Dual and Double Encodings

The DE and the double encoding have the advantage of strong filtering through the constraints between dual variables. We showed that this advantage can be exploited by a low cost specialized algorithm, such as PW-AC, to make the DE competitive and often significantly better than the non-binary representation in several sparse CSPs, such as crossword puzzle generation and configuration problems. For dense CSPs, the DE does not pay off because either the spatial requirements make its use infeasible, or if this is not the case, the advantages offered are outweighed by the overhead of updating the domains of dual variables. The same holds for CSPs containing constraints of large arity unless they are very tight (as in crossword puzzles).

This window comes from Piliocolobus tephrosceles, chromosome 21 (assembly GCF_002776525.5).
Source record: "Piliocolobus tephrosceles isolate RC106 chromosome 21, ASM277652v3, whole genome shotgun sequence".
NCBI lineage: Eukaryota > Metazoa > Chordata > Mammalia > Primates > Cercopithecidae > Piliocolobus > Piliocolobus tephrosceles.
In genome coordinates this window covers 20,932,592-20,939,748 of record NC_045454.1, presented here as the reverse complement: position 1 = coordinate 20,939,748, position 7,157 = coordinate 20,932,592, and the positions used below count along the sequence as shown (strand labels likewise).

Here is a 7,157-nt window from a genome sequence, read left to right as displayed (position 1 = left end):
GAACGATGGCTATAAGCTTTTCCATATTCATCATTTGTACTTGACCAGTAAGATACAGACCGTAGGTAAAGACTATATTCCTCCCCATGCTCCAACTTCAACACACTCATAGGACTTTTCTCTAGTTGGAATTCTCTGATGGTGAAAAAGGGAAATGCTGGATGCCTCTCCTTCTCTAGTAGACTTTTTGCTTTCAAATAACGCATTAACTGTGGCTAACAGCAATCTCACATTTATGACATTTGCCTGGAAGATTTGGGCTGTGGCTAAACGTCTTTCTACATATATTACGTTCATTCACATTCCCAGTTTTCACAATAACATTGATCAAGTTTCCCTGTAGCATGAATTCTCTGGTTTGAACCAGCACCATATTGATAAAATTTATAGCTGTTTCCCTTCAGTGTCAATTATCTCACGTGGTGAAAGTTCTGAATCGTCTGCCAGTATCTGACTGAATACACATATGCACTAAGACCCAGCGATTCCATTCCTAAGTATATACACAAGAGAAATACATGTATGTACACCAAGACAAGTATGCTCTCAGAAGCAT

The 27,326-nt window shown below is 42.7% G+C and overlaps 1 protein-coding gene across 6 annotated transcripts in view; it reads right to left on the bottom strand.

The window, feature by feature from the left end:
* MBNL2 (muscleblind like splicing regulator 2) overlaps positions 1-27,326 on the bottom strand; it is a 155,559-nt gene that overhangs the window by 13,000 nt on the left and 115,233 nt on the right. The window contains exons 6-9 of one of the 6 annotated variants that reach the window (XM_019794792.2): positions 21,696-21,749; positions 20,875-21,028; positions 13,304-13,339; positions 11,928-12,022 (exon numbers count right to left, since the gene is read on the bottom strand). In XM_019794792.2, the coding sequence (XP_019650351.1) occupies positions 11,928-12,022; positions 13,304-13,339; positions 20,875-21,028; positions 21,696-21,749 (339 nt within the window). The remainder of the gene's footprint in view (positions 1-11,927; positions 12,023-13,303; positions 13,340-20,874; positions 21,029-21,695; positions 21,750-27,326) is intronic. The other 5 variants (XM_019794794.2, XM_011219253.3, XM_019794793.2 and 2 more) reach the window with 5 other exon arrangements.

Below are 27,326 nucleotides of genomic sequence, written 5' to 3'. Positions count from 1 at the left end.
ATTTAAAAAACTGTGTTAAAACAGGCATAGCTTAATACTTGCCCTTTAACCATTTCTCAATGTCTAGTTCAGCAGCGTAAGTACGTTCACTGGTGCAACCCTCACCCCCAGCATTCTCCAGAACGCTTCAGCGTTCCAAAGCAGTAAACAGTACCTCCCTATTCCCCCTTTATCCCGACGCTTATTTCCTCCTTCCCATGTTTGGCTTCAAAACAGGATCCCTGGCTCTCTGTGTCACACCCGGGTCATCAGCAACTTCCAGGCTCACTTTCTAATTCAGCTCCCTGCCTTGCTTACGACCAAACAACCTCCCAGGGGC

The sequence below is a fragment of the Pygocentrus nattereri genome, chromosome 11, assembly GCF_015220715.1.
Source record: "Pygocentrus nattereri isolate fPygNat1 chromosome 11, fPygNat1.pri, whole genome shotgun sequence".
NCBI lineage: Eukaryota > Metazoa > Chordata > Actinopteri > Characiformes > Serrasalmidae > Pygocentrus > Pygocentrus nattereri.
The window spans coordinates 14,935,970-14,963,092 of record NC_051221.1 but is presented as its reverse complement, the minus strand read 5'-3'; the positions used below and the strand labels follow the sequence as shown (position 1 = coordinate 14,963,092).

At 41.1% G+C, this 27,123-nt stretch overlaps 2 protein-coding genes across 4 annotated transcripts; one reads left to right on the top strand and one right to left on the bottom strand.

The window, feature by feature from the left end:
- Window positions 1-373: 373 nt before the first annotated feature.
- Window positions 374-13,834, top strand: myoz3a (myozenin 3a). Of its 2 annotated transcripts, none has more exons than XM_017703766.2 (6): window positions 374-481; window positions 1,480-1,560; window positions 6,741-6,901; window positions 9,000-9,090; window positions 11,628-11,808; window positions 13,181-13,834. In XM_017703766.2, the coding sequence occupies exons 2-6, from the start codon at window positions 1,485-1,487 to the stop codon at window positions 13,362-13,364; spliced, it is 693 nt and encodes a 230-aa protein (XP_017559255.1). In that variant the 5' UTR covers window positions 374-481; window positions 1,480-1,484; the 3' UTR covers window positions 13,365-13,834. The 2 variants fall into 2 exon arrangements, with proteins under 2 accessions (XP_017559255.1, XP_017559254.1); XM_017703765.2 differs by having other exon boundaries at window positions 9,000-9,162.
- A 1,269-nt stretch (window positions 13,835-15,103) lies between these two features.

Algorithms for the double encoding demonstrate especially promising performance. When many non-binary constraints that share more than one variable are present in a problem then MAC in the double encoding can exploit the benefits of both the variable ordering heuristic, borrowed from the non-binary representation, and the stronger filtering, borrowed from the DE, to outperform the other representations. This was demonstrated in problems with such structure (random and also frequency assignment - like). This is also the case in the ``still-life'' problem, which explains the success of the double encoding10. In addition, the double encoding offers the interesting potential of hybrid models where certain constraints are encoded into binary and others are kept in the non-binary representation based on certain properties of the constraints. To be precise we can benefit by encoding constraints that are either naturally specified in extension, or have relatively low arity and are tight. This was demonstrated in various domains. Most notably, in the frequency assignment problems where the double encoding (or a hybrid one) payed off in most cases, although the constraints in such problems are naturally defined intentionally.

Nikolaos Samaras 2005-11-09